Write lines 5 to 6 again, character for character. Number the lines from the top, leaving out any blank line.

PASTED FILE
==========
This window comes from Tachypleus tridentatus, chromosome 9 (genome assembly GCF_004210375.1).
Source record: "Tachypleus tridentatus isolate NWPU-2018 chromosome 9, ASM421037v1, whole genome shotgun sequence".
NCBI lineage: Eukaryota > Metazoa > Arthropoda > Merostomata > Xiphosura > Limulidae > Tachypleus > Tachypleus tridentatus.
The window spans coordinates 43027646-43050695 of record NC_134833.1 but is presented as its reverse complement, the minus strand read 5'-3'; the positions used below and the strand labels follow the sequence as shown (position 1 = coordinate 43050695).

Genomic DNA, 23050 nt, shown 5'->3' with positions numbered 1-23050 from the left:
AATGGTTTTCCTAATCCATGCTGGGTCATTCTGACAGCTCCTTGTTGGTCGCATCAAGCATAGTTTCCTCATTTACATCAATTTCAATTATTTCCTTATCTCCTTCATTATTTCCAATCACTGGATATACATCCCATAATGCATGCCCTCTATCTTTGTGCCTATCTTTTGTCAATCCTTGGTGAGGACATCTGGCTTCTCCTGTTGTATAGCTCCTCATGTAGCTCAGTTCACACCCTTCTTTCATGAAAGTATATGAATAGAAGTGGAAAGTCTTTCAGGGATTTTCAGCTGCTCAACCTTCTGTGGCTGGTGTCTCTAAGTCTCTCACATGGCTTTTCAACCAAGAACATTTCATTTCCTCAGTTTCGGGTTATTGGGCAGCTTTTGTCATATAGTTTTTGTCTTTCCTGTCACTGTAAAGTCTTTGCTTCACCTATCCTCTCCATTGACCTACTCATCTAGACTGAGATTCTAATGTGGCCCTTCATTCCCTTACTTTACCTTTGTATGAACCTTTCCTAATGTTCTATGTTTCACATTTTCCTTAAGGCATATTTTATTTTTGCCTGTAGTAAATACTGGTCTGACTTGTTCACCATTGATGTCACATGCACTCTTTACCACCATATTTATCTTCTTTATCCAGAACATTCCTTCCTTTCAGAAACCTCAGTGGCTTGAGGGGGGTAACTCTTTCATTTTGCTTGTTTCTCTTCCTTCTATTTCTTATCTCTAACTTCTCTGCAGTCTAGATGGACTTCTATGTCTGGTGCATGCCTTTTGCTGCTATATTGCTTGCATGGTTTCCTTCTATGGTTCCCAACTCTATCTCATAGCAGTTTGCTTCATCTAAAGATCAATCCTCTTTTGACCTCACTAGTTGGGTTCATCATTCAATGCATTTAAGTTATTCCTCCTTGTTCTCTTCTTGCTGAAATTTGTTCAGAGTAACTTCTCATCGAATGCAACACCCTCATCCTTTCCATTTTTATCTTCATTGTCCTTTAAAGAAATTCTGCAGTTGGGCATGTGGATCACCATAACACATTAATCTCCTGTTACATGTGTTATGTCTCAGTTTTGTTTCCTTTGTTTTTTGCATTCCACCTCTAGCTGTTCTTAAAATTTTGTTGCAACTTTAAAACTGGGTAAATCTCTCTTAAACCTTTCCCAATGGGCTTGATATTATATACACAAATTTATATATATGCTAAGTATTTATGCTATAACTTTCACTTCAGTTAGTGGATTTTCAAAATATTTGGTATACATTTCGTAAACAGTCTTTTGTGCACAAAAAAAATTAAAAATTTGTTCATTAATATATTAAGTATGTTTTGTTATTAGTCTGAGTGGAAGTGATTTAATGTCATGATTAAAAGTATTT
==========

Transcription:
Genomic DNA, 23050 nt, shown 5'->3' with positions numbered 1-23050 from the left:
AATGGTTTTCCTAATCCATGCTGGGTCATTCTGACAGCTCCTTGTTGGTCGCATCAAGCATAGTTTCCTCATTTACATCAATTTCAATTATTTCCTTATCTCCTTCATTATTTCCAATCACTGGATATACATCCCATAATGCATGCCCTCTATCTTTGTGCCTATCTTTTGTCAATCCTTGGTGAGGACATCTGGCTTCTCCTGTTGTATAGCTCCTCATGTAGCTCAGTTCACACCCTTCTTTCATGAAAGTATATGAATAGAAGTGGAAAGTCTTTCAGGGATTTTCAGCTGCTCAACCTTCTGTGGCTGGTGTCTCTAAGTCTCTCACATGGCTTTTCAACCAAGAACATTTCATTTCCTCAGTTTCGGGTTATTGGGCAGCTTTTGTCATATAGTTTTTGTCTTTCCTGTCACTGTAAAGTCTTTGCTTCACCTATCCTCTCCATTGACCTACTCATCTAGACTGAGATTCTAATGTGGCCCTTCATTCCCTTACTTTACCTTTGTATGAACCTTTCCTAATGTTCTATGTTTCACATTTTCCTTAAGGCATATTTTATTTTTGCCTGTAGTAAATACTGGTCTGACTTGTTCACCATTGATGTCACATGCACTCTTTACCACCATATTTATCTTCTTTATCCAGAACATTCCTTCCTTTCAGAAACCTCAGTGGCTTGAGGGGGGTAACTCTTTCATTTTGCTTGTTTCTCTTCCTTCTATTTCTTATCTCTAACTTCTCTGCAGTCTAGATGGACTTCTATGTCTGGTGCATGCCTTTTGCTGCTATATTGCTTGCATGGTTTCCTTCTATGGTTCCCAACTCTATCTCATAGCAGTTTGCTTCATCTAAAGATCAATCCTCTTTTGACCTCACTAGTTGGGTTCATCATTCAATGCATTTAAGTTATTCCTCCTTGTTCTCTTCTTGCTGAAATTTGTTCAGAGTAACTTCTCATCGAATGCAACACCCTCATCCTTTCCATTTTTATCTTCATTGTCCTTTAAAGAAATTCTGCAGTTGGGCATGTGGATCACCATAACACATTAATCTCCTGTTACATGTGTTATGTCTCAGTTTTGTTTCCTTTGTTTTTTGCATTCCACCTCTAGCTGTTCTTAAAATTTTGTTGCAACTTTAAAACTGGGTAAATCTCTCTTAAACCTTTCCCAATGGGCTTGATATTATATACACAAATTTATATATATGCTAAGTATTTATGCTATAACTTTCACTTCAGTTAGTGGATTTTCAAAATATTTGGTATACATTTCGTAAACAGTCTTTTGTGCACAAAAAAAATTAAAAATTTGTTCATTAATATATTAAGTATGTTTTGTTATTAGTCTGAGTGGAAGTGATTTAATGTCATGATTAAAAGTATTT